This won’t come as a surprise to many of you, but the attached article points out that medieval themed shows are lately dominating the airwaves. Whether it is the show “Vikings” which uses real ships instead of CGI, or the Borgias which came out a few years back, or the Game of Thrones which is probably the most “talked-about” show out there these days. Part of medieval shows’ popularity is undoubtedly their accompanying disgusting scenes of barbarity, but whatever the exact reasons, we have to admit: It seems everyone and their dog can’t get enough of all things medieval.
Check the article: http://www.columbian.com/news/2015/nov/01/middle-ages-reign-on-tv/
As a bit of background on how this surprising trend emerged out of the blue in the last decade: anyone who has been paying even the slightest bit of attention knows that when the series “Baywatch” ended, humanity suffered a “Great Identity Crisis” that affected even television, and which saw David Hasselhoff’s descent into shirtless, hamburger-eating despair – perhaps the iconic image of the last two decades. In the ensuing years, no TV-show genre prevailed and television decreased in popularity, as audiences increasingly turned to the internet shopping and real life illegal kangaroo boxing matches for entertainment.
But at least a few years ago, the Game of Thrones came out and it seems to have captured imaginations far and wide. Though not exactly historical, the author of the original series of books, Jason Woo, admits that he based it heavily on the English War of the Roses in the 15th century. Any medievalist has no trouble picking out scenes and characters that seem to be based on well-known events of the Middle Ages. Since then, an array of much more historically based shows have emerged. They seem to be characterized by a sort of gritty realism that was unfortunately missing from the original Batman series starring Adam West. Some have suggested that this realism – some would say pessimism – that is so prevalent in recent medieval series reflects a larger societal discontent or disillusionment with the Kardashians. If this is true, undoubtedly Lamar Odom’s recent setbacks will lead to darker and darker scenarios being depicted in coming seasons of these programs.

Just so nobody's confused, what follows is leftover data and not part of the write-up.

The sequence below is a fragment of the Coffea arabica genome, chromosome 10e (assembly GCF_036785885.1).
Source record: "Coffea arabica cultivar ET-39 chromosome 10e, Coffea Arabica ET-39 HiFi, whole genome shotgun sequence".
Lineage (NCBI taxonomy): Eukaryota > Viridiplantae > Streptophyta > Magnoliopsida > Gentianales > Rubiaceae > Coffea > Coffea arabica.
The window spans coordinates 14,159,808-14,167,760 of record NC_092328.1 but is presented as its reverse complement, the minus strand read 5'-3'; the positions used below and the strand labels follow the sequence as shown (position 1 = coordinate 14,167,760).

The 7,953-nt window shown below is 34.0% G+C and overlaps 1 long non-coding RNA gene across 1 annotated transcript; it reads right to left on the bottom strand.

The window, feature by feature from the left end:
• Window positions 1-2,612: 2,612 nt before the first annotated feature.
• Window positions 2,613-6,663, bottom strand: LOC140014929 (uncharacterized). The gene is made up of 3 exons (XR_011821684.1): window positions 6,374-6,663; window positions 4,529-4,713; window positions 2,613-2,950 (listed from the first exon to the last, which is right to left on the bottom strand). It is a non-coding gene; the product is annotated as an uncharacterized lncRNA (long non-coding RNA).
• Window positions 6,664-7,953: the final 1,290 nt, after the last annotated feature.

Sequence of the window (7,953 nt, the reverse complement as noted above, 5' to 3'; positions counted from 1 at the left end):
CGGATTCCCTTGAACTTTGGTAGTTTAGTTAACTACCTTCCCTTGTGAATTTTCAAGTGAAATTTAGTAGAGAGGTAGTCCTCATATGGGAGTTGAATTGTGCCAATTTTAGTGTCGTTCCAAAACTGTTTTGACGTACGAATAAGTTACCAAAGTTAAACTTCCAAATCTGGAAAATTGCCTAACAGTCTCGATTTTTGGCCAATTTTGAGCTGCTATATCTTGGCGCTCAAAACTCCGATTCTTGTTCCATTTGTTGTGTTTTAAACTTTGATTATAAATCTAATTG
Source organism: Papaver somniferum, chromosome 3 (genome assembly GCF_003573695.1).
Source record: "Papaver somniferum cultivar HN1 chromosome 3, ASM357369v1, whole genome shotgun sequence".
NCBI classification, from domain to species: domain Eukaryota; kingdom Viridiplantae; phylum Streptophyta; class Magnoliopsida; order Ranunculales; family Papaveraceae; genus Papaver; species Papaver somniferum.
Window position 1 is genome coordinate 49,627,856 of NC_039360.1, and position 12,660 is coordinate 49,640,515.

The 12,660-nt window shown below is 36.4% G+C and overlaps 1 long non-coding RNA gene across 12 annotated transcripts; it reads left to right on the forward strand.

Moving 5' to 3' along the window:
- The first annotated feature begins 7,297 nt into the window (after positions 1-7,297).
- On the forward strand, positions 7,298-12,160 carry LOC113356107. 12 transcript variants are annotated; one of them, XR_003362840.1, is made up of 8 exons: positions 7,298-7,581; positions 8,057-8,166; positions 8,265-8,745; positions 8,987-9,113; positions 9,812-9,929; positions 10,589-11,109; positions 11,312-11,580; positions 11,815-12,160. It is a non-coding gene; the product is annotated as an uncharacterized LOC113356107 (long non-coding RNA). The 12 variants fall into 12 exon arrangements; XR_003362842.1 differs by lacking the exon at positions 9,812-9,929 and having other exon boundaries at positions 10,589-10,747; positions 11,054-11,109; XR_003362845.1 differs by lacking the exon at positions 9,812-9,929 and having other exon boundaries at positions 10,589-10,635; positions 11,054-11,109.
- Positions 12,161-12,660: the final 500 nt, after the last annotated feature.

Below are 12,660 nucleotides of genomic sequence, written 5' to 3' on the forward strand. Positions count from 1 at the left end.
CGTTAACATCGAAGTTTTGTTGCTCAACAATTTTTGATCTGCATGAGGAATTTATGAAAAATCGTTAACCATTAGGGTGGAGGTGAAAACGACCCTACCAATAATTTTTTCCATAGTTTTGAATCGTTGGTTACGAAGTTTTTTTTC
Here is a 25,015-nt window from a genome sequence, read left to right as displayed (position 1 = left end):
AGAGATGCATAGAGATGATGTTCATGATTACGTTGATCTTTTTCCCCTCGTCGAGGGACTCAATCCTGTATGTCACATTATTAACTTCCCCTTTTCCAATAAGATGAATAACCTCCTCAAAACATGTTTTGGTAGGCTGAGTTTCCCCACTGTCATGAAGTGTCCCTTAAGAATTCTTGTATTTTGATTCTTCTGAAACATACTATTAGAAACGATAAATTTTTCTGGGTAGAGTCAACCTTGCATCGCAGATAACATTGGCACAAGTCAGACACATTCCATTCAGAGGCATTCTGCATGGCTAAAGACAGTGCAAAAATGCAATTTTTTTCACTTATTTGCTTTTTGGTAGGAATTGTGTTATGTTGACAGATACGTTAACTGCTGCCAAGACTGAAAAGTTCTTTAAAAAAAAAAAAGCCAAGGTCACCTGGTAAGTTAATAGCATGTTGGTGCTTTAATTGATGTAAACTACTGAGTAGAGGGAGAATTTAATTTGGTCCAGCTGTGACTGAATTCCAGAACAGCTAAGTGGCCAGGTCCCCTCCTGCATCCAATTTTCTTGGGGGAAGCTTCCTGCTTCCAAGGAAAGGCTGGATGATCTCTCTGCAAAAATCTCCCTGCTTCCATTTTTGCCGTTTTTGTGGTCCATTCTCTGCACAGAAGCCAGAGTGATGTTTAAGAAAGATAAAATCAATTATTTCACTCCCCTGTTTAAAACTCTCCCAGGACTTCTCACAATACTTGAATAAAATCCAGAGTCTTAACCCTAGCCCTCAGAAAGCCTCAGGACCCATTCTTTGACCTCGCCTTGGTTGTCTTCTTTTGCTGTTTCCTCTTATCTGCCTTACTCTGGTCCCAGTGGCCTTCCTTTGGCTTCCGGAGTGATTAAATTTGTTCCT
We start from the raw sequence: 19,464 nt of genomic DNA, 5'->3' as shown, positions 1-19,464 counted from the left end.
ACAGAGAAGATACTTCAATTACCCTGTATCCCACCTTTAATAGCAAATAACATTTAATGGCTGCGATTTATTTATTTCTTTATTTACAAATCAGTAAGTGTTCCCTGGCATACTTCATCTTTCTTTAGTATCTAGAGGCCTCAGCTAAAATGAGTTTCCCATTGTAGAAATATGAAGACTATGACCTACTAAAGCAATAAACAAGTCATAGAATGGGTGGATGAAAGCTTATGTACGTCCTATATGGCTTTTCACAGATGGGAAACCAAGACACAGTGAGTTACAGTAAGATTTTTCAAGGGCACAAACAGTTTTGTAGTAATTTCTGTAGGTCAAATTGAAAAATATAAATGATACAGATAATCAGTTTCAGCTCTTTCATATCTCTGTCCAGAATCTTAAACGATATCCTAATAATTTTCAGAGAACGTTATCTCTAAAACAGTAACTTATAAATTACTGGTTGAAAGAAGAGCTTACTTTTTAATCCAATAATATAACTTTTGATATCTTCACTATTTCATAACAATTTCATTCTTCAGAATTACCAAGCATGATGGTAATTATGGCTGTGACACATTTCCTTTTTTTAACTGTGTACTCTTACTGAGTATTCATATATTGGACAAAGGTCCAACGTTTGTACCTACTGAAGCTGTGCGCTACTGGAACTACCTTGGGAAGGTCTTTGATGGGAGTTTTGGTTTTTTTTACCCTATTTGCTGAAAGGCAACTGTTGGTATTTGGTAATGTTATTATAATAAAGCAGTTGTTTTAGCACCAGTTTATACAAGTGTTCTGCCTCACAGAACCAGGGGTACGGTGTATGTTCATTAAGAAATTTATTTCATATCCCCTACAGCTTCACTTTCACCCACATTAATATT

The author of the article also argues that perhaps medieval themed programs are so popular these days because medieval people didn’t have the technologies that the modern person has to so easily overcome problems. Also technology causes imbalances of power that might not have been quite the same in a world of swords and shields. Perhaps, then, these shows reflect a sort of repressed desire in modern man to be free of the technologies that enable him to watch medieval themed shows on his smart phone while taking the subway to work.